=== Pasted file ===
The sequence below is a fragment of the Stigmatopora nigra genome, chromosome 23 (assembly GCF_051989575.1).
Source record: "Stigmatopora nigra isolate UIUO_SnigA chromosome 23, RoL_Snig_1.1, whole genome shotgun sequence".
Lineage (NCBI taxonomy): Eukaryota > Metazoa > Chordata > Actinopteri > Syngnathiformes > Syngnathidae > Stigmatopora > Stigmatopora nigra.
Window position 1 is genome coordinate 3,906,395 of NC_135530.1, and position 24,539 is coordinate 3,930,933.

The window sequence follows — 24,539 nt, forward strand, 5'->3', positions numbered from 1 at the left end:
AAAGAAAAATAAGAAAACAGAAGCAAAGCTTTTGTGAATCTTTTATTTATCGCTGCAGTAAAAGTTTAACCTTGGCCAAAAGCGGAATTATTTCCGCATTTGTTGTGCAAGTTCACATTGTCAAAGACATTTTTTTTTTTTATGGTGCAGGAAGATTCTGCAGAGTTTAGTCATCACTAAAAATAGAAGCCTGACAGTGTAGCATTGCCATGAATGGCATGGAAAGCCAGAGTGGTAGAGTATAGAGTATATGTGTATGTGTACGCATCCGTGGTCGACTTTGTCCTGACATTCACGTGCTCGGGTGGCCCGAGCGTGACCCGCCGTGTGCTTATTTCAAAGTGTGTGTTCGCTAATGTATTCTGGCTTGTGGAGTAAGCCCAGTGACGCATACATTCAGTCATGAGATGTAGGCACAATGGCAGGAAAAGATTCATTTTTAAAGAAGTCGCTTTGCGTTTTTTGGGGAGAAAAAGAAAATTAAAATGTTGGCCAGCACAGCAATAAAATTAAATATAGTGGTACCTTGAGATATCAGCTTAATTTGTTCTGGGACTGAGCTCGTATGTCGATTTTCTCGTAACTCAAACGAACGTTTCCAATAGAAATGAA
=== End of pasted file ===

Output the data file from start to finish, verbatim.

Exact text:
The sequence below is a fragment of the Stigmatopora nigra genome, chromosome 23 (assembly GCF_051989575.1).
Source record: "Stigmatopora nigra isolate UIUO_SnigA chromosome 23, RoL_Snig_1.1, whole genome shotgun sequence".
Lineage (NCBI taxonomy): Eukaryota > Metazoa > Chordata > Actinopteri > Syngnathiformes > Syngnathidae > Stigmatopora > Stigmatopora nigra.
Window position 1 is genome coordinate 3,906,395 of NC_135530.1, and position 24,539 is coordinate 3,930,933.

The window sequence follows — 24,539 nt, forward strand, 5'->3', positions numbered from 1 at the left end:
AAAGAAAAATAAGAAAACAGAAGCAAAGCTTTTGTGAATCTTTTATTTATCGCTGCAGTAAAAGTTTAACCTTGGCCAAAAGCGGAATTATTTCCGCATTTGTTGTGCAAGTTCACATTGTCAAAGACATTTTTTTTTTTTATGGTGCAGGAAGATTCTGCAGAGTTTAGTCATCACTAAAAATAGAAGCCTGACAGTGTAGCATTGCCATGAATGGCATGGAAAGCCAGAGTGGTAGAGTATAGAGTATATGTGTATGTGTACGCATCCGTGGTCGACTTTGTCCTGACATTCACGTGCTCGGGTGGCCCGAGCGTGACCCGCCGTGTGCTTATTTCAAAGTGTGTGTTCGCTAATGTATTCTGGCTTGTGGAGTAAGCCCAGTGACGCATACATTCAGTCATGAGATGTAGGCACAATGGCAGGAAAAGATTCATTTTTAAAGAAGTCGCTTTGCGTTTTTTGGGGAGAAAAAGAAAATTAAAATGTTGGCCAGCACAGCAATAAAATTAAATATAGTGGTACCTTGAGATATCAGCTTAATTTGTTCTGGGACTGAGCTCGTATGTCGATTTTCTCGTAACTCAAACGAACGTTTCCAATAGAAATGAA